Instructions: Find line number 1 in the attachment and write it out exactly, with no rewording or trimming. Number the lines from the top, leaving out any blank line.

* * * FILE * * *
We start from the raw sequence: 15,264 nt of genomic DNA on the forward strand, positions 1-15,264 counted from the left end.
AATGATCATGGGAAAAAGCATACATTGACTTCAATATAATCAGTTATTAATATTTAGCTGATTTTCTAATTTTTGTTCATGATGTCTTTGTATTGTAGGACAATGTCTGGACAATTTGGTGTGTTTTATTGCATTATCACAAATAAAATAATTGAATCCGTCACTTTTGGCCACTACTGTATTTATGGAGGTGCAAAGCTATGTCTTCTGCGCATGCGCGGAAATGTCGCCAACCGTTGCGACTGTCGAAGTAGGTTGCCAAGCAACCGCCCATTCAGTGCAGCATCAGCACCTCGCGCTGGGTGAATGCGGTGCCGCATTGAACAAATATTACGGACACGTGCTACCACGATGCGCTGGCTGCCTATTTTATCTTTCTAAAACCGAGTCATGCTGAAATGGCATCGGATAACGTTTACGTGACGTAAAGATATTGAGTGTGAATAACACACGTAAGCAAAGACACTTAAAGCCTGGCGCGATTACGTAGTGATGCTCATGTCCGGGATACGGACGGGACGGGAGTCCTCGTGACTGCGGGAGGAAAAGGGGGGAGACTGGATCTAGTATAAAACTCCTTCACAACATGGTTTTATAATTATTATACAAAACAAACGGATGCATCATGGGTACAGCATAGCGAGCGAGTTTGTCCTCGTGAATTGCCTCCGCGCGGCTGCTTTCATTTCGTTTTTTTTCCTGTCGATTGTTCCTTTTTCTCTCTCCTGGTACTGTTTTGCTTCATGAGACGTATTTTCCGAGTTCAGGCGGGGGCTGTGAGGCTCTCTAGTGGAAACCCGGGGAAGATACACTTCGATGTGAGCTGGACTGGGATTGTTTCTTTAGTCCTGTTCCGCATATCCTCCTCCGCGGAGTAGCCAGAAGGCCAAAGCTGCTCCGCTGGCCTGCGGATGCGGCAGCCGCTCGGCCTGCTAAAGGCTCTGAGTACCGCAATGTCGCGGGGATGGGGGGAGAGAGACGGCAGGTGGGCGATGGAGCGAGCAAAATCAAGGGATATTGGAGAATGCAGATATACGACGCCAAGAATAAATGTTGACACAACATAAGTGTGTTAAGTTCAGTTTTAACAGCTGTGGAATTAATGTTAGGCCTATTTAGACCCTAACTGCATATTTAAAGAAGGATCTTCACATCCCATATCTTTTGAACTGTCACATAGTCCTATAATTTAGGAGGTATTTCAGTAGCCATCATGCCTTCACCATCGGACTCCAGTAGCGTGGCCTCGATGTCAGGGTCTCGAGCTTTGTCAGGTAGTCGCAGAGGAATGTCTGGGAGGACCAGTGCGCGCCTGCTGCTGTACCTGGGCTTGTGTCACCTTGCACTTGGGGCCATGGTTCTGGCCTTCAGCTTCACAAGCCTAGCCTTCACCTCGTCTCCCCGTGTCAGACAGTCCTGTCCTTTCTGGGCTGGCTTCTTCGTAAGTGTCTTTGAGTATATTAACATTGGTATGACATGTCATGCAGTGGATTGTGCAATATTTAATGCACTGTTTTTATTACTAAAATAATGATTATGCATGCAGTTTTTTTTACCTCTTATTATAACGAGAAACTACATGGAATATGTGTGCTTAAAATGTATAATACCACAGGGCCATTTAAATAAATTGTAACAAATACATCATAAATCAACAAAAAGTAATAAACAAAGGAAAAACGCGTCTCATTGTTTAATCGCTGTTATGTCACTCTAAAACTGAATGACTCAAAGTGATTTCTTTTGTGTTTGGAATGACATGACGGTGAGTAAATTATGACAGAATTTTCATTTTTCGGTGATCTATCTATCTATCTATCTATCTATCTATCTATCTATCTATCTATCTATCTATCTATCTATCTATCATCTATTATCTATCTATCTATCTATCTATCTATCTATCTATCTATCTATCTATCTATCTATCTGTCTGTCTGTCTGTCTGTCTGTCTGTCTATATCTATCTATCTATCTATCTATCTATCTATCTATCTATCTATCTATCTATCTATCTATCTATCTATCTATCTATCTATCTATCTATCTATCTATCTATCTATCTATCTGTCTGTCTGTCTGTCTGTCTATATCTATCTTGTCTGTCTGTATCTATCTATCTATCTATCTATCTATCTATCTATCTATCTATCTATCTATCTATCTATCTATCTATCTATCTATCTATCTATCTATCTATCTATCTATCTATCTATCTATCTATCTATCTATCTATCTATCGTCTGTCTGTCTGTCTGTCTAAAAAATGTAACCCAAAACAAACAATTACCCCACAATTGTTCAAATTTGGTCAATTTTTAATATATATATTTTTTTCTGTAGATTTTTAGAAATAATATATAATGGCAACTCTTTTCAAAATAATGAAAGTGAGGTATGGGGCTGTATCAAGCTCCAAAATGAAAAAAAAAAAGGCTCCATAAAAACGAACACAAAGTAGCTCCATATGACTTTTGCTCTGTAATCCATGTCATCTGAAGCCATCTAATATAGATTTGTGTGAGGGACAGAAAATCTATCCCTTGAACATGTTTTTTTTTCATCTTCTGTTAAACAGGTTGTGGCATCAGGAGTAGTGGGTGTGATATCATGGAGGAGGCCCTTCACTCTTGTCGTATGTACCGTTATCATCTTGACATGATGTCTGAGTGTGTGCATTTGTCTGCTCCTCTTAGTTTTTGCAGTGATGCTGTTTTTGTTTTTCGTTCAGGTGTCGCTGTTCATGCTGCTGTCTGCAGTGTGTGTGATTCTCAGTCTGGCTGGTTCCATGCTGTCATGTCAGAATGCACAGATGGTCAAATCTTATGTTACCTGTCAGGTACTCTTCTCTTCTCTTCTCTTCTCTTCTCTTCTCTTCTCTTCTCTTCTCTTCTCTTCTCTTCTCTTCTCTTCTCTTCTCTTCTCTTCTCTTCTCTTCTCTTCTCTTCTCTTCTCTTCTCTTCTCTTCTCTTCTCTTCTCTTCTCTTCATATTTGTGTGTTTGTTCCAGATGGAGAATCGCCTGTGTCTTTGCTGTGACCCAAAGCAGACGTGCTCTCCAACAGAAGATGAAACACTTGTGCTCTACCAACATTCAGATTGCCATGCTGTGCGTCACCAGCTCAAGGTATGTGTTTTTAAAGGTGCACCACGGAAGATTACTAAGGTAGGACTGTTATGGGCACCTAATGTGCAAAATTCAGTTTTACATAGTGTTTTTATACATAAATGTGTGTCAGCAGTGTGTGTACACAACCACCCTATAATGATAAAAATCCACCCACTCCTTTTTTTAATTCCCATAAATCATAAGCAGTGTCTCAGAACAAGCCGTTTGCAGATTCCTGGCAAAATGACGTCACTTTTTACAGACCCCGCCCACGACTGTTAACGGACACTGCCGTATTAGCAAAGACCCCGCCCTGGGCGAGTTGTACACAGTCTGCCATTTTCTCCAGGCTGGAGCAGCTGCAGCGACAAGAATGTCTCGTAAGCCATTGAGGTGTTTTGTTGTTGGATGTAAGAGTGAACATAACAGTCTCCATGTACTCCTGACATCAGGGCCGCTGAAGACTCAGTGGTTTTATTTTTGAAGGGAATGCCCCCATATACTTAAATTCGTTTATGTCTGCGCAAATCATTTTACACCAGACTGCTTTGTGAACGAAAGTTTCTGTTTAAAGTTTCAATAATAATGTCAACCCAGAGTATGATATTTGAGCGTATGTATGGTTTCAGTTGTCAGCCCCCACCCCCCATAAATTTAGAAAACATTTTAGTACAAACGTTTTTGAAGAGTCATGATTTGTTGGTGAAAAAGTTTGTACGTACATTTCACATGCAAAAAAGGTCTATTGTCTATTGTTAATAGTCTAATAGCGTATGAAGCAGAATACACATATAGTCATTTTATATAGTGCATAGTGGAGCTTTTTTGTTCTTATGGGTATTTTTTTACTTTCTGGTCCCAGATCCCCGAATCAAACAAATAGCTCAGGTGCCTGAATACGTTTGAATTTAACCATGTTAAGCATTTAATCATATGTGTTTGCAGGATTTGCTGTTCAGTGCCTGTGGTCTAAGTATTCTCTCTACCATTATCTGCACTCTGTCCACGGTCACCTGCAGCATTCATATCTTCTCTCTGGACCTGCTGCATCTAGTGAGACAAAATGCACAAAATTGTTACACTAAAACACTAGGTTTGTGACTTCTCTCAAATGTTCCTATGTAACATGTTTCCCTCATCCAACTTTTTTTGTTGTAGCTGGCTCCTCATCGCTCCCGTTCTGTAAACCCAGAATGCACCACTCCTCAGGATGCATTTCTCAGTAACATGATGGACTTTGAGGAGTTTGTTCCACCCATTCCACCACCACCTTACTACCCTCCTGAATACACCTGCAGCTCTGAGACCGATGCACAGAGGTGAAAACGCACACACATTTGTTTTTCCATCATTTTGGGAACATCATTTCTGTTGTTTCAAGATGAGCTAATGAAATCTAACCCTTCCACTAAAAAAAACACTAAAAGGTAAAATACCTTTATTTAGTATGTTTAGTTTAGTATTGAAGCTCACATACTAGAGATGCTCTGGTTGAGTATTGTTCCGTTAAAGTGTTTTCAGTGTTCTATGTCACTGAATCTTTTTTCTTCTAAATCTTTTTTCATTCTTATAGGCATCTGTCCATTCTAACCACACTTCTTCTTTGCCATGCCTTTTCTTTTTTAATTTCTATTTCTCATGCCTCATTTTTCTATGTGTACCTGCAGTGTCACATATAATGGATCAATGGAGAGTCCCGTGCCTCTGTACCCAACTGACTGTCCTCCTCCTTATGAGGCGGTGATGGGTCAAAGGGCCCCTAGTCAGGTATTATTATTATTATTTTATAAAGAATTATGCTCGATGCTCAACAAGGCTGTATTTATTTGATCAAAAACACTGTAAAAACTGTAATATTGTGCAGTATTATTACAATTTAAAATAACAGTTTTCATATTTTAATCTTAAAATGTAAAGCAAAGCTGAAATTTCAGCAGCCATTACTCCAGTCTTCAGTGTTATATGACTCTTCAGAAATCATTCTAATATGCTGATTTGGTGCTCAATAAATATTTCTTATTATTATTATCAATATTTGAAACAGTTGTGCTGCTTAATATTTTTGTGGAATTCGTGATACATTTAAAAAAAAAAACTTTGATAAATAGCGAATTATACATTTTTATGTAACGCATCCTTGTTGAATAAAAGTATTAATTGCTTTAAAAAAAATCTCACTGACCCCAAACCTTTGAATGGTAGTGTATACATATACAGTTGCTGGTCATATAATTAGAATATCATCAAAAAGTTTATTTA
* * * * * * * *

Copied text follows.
We start from the raw sequence: 15,264 nt of genomic DNA on the forward strand, positions 1-15,264 counted from the left end.